This month I’ve been listening to Daring Greatly by Brene Brown on my mindfulness walks and it’s been an awesome refresher. I loved it the first time around and I’m really loving it again.

Why? I’ve been working on my NACADA presentation for the national conference in October and the feelings of inadequacy and my shame gremlins are out in FULL FORCE. I am having to constantly remind myself that I was chosen to do this by my peers, they believe I have an idea worth sharing, and that I am important enough to show up, take up space, and share not only my story but my ideas. Baby steps.

If I had to choose a theme for this month it would definitely be flowers. (If you follow me on Instagram, you’ve seen one or two of these already!) Summer, with all of its natural foliage, is my absolute favorite time of year. If I could live in one season, it would most definitely be summer. And if I could spend every day lounging in a pool reading in the sun, I would do that too. (Life goals). 

Enjoy!

Yogi looking cute AF in someone else’s yard

Yogi photo bomb

#NotMyYard

Let’s talk about stress, baby

I recently came across this video in my internet travels:

Stress is not glamorous.

Back when I was working retail, I was the most stressed I have ever been for every reason you can fathom, including not being able to find a job that required my master’s degree. (Pity party of one, please?) I gained 20 pounds, I had trouble sleeping, I was irritable and grumpy AF, and I had periods of severe depression and anxiety.

The weight I gained caused my cholesterol to skyrocket. I was also sighing a lot- I literally could not breathe. When I couldn’t sleep I would refuse to get out of bed, lying in the dark listening to my mind whir. When I did sleep, I would snooze my alarm for hours if I had nowhere to be that day. I would eat my feelings (and I would annihilate bags of veggie chips.) My body was trying its damndest to raise every red flag it had, but I wasn’t paying attention. I was too busy being a hot mess to realize that I needed to do something.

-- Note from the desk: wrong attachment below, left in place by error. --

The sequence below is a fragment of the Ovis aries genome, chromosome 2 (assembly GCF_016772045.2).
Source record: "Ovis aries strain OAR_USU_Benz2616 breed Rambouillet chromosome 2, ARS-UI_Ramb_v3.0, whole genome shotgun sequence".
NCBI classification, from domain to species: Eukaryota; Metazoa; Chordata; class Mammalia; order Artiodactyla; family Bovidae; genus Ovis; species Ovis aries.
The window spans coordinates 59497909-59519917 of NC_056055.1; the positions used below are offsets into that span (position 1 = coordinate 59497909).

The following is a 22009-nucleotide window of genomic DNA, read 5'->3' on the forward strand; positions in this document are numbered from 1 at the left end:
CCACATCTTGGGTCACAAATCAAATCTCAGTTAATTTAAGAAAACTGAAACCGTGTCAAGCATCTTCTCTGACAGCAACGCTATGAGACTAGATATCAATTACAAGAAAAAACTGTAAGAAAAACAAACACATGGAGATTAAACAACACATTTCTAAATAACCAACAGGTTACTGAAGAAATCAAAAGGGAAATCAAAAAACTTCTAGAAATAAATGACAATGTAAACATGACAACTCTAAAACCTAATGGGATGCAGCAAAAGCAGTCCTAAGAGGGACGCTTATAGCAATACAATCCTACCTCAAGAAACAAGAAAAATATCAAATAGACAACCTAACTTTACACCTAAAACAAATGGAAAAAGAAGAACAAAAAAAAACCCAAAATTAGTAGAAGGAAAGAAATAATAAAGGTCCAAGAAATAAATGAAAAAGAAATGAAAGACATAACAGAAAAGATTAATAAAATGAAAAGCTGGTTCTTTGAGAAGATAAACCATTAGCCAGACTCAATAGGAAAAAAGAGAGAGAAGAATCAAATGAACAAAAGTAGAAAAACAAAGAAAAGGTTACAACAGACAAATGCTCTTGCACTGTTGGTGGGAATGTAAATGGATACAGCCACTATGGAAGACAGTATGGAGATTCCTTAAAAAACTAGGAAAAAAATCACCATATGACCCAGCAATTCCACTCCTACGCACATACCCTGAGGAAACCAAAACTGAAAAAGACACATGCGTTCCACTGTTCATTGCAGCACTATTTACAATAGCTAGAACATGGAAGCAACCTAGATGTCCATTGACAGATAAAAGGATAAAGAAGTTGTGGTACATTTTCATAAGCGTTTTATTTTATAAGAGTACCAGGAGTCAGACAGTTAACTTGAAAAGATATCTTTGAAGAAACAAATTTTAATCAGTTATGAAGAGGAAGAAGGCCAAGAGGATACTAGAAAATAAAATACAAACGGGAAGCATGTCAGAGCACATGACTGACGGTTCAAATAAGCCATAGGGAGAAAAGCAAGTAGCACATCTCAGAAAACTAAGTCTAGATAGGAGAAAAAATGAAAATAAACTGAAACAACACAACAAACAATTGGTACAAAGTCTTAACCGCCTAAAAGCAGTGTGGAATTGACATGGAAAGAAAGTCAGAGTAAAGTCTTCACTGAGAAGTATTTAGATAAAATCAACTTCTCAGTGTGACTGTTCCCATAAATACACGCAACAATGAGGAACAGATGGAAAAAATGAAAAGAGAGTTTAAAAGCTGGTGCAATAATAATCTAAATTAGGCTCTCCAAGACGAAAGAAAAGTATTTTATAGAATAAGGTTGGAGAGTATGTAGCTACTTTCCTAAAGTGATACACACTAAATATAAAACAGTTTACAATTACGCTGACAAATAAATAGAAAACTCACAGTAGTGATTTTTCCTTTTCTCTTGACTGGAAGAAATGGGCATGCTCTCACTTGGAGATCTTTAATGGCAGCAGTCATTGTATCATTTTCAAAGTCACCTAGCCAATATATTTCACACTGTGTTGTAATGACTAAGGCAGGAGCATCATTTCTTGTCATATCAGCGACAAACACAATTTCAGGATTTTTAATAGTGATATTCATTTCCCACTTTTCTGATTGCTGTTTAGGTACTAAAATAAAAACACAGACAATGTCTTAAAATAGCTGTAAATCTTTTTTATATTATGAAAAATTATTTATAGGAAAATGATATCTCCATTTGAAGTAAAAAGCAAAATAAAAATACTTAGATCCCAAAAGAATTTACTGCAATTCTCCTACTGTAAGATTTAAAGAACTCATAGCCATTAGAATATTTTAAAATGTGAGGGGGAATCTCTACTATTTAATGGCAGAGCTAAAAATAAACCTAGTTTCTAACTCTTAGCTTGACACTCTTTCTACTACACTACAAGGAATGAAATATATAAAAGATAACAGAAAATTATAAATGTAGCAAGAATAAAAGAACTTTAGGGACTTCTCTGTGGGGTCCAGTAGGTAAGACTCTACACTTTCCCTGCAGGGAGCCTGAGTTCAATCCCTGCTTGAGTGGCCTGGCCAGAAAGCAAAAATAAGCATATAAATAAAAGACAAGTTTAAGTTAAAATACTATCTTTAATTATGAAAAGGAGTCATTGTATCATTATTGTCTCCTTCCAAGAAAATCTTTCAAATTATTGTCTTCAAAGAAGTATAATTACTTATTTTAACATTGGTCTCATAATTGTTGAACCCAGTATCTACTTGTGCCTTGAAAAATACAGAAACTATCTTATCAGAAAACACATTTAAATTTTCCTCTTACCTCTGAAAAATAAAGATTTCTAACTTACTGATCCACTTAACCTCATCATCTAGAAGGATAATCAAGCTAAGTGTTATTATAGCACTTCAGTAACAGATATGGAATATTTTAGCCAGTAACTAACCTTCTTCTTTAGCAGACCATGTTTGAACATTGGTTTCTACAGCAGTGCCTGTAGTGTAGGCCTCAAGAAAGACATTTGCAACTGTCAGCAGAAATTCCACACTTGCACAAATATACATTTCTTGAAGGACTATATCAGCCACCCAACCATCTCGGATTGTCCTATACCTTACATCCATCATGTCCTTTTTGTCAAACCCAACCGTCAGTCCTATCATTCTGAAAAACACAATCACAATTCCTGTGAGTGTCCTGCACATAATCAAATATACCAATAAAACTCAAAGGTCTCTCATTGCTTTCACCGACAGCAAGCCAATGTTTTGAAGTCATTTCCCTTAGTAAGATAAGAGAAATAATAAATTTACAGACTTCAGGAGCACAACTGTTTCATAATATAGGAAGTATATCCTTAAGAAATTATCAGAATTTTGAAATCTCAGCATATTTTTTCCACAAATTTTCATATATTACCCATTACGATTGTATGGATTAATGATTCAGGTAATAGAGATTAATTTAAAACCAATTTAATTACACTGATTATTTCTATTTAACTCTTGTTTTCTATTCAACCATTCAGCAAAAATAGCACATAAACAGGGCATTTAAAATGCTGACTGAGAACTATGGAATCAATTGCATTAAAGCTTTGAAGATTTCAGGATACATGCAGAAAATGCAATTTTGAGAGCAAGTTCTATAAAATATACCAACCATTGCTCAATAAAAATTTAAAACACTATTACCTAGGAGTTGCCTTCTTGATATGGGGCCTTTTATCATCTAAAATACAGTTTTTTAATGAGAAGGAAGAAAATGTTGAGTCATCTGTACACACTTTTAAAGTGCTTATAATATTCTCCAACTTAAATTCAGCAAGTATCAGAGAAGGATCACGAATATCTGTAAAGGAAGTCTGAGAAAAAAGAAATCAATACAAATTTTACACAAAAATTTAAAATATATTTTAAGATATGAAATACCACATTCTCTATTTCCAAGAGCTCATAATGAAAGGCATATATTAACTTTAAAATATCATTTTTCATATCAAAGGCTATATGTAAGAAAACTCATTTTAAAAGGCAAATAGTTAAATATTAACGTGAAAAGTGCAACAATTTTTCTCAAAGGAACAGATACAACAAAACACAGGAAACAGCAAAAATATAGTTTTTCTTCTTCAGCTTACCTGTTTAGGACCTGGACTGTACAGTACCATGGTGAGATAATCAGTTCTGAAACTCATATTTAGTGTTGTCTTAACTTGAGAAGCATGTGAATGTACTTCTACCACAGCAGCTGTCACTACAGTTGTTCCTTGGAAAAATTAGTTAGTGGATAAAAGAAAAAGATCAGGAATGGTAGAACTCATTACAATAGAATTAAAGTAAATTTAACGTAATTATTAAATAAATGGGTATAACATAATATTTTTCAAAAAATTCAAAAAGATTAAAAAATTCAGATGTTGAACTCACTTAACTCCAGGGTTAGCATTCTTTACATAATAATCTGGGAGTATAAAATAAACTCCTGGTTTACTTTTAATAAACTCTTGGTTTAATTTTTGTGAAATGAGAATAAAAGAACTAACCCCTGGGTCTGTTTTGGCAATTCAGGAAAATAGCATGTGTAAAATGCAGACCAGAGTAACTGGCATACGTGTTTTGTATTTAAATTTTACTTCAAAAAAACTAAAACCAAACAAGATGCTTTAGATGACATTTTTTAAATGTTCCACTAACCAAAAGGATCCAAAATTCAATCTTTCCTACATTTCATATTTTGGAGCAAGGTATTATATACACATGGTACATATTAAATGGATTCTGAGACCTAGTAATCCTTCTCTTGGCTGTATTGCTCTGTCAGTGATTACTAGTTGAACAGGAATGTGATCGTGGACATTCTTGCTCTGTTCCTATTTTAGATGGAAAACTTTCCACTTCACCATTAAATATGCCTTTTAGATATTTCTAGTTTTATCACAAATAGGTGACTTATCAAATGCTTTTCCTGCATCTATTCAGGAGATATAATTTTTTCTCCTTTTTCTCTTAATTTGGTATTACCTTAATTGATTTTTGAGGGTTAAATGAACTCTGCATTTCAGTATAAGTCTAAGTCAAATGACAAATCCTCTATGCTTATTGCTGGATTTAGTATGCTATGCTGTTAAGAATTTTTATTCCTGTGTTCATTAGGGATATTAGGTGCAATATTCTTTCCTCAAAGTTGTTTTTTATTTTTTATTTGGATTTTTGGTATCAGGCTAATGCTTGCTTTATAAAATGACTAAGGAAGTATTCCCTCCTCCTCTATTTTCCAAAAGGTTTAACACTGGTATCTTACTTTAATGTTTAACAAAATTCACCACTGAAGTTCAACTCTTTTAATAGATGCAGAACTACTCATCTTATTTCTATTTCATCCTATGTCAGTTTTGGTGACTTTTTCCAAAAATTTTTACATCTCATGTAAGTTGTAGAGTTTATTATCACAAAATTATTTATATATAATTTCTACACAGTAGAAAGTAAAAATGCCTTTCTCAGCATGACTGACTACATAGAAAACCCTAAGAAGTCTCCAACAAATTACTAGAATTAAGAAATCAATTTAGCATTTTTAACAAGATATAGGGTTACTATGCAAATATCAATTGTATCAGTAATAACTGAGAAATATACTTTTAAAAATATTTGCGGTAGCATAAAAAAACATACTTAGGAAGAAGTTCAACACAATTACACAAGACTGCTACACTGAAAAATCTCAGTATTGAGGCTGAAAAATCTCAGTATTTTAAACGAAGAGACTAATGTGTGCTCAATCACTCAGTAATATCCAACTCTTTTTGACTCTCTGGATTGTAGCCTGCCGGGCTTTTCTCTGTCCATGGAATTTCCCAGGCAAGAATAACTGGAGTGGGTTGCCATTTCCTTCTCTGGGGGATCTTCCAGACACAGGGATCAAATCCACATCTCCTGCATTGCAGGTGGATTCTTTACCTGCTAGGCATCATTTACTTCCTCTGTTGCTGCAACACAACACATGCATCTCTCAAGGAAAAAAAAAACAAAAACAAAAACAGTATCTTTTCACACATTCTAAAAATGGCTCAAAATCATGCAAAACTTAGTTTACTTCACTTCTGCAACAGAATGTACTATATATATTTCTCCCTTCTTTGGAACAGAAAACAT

Eventually I figured it out (after almost two years), and I started this blog. Admitting you have a problem is the first step to recovery, right?

Today, I’m not necessarily less stressed, but I have learned to pay attention. To my body, to my moods, to my eating habits, to my cravings. I still experience stress (because I am a living human being (with an admittedly overactive amygdala)), but I am so much better at dealing with it.

And 75% of that is just being able to recognize the feeling of being stressed. If I know I am stressed, I can be gentle with myself when I struggle, and give myself a healthy outlet for all of my feeeeelings. Like reading, or going for a walk, or meditating, or watching an episode or two of something on Netflix, or getting a big, all encompassing hug from Mack. You know, the kind that makes you want to cry because you feel so safe and free to be quite frankly, vulnerable. (Here’s a really great article on ways to combat stress and anxiety with mindfulness. )

The moral of this story? Pay attention to your body. Check in regularly, and be kind to yourself if you find you are struggling. You are human, and you are going to be okay.